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Newsletter: Is the American Dream in Decline?

Debate: Is the American Dream in Decline?


David Leonhardt

Pulitzer Prize winner; Senior Writer for The New York Times and The Morning newsletter; Author of “Ours Was the Shining Future: The Story of the American Dream”



Michael Strain

Director of Economic Policy Studies at American Enterprise Institute; Author of “The American Dream Is Not Dead: (But Populism Could Kill It)”



Nayeema Raza

Journalist at New York Magazine and Vox



Here is what we have in store this week:

  • We debate whether the American Dream still alive
  • A closer look at the share of families achieving the American Dream
  • Your Sunday reading list



A well-paying job, homeownership, providing for family, and the means to save money and afford retirement — that’s what most people think of when they hear “the American Dream”. It’s the ethos of prior generations, especially of those who immigrated to this country, with hopes their children can live up to the ideal.

These days, younger Americans, immigrants, and some policymakers are saying that the American Dream is a fairytale. They argue:

  • Cost of Living: Healthcare, prices of starter homes, and college tuition are more expensive. Wages have increased, but they haven’t caught up with inflation.
  • The Wealth Gap: The disparity between the rich and the poor has increased. The more money one has, the more likely one can afford to achieve these “goals,” which can be challenging for minority populations.
  • The “New” American Dream: The freedom to make life decisions, financial success, close personal relationships, and overall happiness are prioritized more by younger generations.

But some are pushing back at this pessimism, saying that while there are challenges, there have been improvements in living standards, lower poverty rates, and a better quality of life over the last few decades. America is still an upwardly mobile society, and the Dream is still alive.

Our debate this week is “Is the American Dream in Decline?” Arguing “yes” this episode is David Leonhardt, a Pulitzer Prize-winning journalist who is a senior writer at The New York Times, the writer behind The Morning newsletter, and author of “Ours Was the Shining Future: The Story of the American Dream.” Arguing “no” is Michael Strain, the Director of Economic Policy Studies at the American Enterprise Institute, and author of “The American Dream is Not Dead.” Returning as our guest moderator is New York Magazine and Vox journalist Nayeema Raza.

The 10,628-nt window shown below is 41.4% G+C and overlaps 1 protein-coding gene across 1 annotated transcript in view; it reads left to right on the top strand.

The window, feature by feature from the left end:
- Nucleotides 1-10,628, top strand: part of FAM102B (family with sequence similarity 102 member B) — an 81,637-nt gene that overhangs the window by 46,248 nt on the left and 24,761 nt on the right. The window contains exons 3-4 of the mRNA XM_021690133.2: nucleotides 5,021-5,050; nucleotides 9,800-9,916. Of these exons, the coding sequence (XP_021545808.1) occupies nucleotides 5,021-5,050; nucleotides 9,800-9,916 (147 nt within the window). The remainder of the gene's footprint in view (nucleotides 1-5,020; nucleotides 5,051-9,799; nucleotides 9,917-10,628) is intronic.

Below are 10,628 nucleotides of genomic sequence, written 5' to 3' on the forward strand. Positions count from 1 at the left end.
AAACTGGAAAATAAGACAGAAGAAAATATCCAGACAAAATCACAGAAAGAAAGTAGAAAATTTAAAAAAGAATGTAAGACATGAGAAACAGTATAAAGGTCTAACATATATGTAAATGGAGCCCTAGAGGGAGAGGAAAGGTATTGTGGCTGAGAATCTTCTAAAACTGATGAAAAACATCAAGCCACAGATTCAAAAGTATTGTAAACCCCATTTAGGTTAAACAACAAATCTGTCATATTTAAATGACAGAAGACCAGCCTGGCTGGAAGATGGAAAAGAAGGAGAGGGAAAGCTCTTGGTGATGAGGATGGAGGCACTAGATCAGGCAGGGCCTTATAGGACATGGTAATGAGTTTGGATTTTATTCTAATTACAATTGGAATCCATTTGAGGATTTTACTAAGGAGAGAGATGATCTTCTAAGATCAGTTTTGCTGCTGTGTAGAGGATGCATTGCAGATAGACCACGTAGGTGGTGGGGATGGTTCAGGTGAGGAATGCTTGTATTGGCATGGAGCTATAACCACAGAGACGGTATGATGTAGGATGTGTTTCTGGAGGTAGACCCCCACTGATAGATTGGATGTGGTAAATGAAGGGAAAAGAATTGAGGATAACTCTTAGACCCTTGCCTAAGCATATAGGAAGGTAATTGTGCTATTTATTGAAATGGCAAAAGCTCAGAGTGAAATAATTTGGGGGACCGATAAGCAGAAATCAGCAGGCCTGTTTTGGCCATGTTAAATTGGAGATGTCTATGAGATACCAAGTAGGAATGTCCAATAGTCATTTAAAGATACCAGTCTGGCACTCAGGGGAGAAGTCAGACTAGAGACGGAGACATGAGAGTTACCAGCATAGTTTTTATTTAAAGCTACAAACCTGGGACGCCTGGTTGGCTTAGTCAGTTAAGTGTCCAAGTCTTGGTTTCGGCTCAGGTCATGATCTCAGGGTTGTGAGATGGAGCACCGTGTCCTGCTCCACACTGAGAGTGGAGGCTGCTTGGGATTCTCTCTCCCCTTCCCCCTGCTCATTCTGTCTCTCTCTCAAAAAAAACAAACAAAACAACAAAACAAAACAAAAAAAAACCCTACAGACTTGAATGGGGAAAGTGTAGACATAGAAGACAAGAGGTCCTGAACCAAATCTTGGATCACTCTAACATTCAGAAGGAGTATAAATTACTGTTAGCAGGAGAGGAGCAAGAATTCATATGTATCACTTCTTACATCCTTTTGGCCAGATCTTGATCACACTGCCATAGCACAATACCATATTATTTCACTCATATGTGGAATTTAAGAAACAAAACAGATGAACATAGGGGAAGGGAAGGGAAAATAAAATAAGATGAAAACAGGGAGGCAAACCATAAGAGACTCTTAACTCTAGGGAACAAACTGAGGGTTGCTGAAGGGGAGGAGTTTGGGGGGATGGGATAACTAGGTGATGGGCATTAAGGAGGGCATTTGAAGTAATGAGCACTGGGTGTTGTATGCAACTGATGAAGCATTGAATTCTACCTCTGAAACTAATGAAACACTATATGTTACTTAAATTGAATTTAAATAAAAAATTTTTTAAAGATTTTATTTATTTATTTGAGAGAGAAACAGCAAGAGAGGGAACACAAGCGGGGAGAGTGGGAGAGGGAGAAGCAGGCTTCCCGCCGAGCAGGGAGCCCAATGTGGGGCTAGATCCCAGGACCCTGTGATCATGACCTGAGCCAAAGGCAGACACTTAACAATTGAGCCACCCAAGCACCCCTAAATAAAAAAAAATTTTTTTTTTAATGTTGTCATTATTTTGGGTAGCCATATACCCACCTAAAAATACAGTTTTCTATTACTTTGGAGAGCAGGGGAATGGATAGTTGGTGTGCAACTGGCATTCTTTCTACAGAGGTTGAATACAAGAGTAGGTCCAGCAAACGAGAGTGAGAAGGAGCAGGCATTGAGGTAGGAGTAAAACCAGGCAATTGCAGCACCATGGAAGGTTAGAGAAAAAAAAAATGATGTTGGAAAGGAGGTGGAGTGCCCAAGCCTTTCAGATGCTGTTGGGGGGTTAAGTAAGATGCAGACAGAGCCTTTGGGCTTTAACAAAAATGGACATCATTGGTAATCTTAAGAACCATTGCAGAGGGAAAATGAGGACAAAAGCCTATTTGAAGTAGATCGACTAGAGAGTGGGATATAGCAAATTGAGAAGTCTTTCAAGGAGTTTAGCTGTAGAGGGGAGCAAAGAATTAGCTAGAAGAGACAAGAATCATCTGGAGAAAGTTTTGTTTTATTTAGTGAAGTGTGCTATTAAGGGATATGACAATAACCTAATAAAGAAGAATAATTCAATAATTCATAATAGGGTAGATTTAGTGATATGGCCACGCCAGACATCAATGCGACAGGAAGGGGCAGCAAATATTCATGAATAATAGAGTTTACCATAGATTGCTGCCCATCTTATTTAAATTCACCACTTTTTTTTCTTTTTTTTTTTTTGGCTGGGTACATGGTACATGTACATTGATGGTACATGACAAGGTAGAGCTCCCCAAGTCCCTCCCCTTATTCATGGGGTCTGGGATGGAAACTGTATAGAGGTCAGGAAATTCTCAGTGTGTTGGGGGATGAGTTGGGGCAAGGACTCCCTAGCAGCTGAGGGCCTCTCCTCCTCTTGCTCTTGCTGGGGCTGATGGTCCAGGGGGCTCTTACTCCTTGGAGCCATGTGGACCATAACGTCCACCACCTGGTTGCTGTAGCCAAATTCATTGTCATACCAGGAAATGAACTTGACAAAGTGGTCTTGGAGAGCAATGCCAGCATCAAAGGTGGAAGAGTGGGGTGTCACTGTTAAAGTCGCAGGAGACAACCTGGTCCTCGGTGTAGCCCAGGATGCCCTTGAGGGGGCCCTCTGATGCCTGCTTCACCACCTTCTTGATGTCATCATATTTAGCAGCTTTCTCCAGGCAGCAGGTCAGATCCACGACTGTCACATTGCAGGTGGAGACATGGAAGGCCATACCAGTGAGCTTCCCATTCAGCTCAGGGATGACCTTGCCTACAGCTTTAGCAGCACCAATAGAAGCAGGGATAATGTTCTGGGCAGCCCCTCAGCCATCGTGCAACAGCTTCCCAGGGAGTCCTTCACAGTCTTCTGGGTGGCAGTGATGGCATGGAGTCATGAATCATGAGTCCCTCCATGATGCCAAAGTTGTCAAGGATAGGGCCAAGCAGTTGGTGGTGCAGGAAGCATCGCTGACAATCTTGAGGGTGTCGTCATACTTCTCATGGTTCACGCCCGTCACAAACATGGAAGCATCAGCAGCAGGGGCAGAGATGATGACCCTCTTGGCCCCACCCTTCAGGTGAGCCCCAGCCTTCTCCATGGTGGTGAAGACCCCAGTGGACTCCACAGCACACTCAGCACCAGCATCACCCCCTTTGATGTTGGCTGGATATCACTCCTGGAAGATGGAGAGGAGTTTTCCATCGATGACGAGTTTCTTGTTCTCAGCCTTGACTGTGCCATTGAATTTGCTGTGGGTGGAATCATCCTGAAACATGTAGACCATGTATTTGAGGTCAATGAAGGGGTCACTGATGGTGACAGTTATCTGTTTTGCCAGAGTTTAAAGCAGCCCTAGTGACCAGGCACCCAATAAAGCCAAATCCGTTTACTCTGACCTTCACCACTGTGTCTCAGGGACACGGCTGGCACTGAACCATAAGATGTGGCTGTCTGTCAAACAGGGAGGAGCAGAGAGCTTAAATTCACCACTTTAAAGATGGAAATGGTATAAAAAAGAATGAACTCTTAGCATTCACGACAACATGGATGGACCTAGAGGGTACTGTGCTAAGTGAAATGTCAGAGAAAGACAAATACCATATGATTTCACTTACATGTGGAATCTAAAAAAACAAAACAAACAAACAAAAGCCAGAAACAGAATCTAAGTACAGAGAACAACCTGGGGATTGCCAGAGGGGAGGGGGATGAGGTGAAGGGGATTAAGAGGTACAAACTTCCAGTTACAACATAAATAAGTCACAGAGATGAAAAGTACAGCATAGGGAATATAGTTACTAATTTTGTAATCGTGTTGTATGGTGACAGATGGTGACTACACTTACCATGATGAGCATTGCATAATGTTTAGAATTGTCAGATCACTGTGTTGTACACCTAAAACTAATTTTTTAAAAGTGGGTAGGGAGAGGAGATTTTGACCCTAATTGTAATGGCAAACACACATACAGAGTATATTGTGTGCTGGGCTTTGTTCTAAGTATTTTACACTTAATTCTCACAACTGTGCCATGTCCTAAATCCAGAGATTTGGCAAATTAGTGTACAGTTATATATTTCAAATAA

Have you achieved the American Dream? Listen to this debate now on WNYC and your favorite podcast platform, and as always, let us know what you think.


The Current State of the American Dream




Is the American Dream in Decline?


YES: David Leonhardt

“If you look at the economic evidence, Americans of nearly every point on the economic distribution enjoyed faster wage gains in the decades before 1980 than they have in the decades since 1980. This isn’t just an inevitable slowdown from the heady days of the 1950s and 1960s. The way it has slowed has meant that income growth has been really weak for most Americans and really strong for a small subset… For the last 15 years, we have had the worst life expectancy of any rich country. It’s not even that close anymore. These are the ways, through healthcare that people can’t afford, through good houses and good schools that people can’t afford, through their dropping out of the labor force… this is the dominant way in which the American Dream is in decline.”


NO: Michael Strain

“If you look at people who are in their 40s today, 75 percent of them have a higher household income than their parents had when their parents were in their 40s. The Food and Drug Administration just approved the first drug to treat Alzheimer’s. If you look at quality of life, including health outcomes, we’re seeing substantial improvements… The idea that, for the American Dream to be in good shape, you have to have uninterrupted progress, you can’t have setbacks, there can’t be groups of Americans that are in bad shape, I think is a standard that’s way too high. Even though so many Americans had such a hard time from 2008 to 2013, even though so many Americans had such a hard time during the pandemic, if you look at the last 15 years, people are much better off today than they were when all that started.”




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